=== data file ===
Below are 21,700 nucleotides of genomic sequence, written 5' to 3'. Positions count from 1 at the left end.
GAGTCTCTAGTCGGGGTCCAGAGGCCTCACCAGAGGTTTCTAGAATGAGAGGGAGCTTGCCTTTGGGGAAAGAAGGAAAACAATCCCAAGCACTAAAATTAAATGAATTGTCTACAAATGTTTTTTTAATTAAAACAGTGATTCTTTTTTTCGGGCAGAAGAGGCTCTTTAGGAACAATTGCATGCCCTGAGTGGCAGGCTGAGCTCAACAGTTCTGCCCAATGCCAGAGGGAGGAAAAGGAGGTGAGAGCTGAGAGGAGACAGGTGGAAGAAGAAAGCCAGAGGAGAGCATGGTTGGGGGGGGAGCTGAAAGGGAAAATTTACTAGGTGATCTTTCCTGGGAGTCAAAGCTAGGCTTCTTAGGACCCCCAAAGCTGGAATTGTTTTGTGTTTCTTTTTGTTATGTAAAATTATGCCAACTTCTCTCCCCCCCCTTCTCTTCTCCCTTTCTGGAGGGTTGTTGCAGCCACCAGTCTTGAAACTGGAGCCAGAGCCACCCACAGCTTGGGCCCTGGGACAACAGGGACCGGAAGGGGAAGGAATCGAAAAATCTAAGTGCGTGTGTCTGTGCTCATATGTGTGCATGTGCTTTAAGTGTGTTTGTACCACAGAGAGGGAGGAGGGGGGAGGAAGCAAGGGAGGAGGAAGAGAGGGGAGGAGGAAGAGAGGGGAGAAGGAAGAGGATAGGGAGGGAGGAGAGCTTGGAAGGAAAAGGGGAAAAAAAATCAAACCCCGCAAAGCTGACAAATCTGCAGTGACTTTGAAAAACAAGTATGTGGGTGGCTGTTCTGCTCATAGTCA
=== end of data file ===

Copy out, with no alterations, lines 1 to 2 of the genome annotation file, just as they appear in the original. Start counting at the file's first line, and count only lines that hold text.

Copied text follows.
Below are 21,700 nucleotides of genomic sequence, written 5' to 3'. Positions count from 1 at the left end.
GAGTCTCTAGTCGGGGTCCAGAGGCCTCACCAGAGGTTTCTAGAATGAGAGGGAGCTTGCCTTTGGGGAAAGAAGGAAAACAATCCCAAGCACTAAAATTAAATGAATTGTCTACAAATGTTTTTTTAATTAAAACAGTGATTCTTTTTTTCGGGCAGAAGAGGCTCTTTAGGAACAATTGCATGCCCTGAGTGGCAGGCTGAGCTCAACAGTTCTGCCCAATGCCAGAGGGAGGAAAAGGAGGTGAGAGCTGAGAGGAGACAGGTGGAAGAAGAAAGCCAGAGGAGAGCATGGTTGGGGGGGGAGCTGAAAGGGAAAATTTACTAGGTGATCTTTCCTGGGAGTCAAAGCTAGGCTTCTTAGGACCCCCAAAGCTGGAATTGTTTTGTGTTTCTTTTTGTTATGTAAAATTATGCCAACTTCTCTCCCCCCCCTTCTCTTCTCCCTTTCTGGAGGGTTGTTGCAGCCACCAGTCTTGAAACTGGAGCCAGAGCCACCCACAGCTTGGGCCCTGGGACAACAGGGACCGGAAGGGGAAGGAATCGAAAAATCTAAGTGCGTGTGTCTGTGCTCATATGTGTGCATGTGCTTTAAGTGTGTTTGTACCACAGAGAGGGAGGAGGGGGGAGGAAGCAAGGGAGGAGGAAGAGAGGGGAGGAGGAAGAGAGGGGAGAAGGAAGAGGATAGGGAGGGAGGAGAGCTTGGAAGGAAAAGGGGAAAAAAAATCAAACCCCGCAAAGCTGACAAATCTGCAGTGACTTTGAAAAACAAGTATGTGGGTGGCTGTTCTGCTCATAGTCA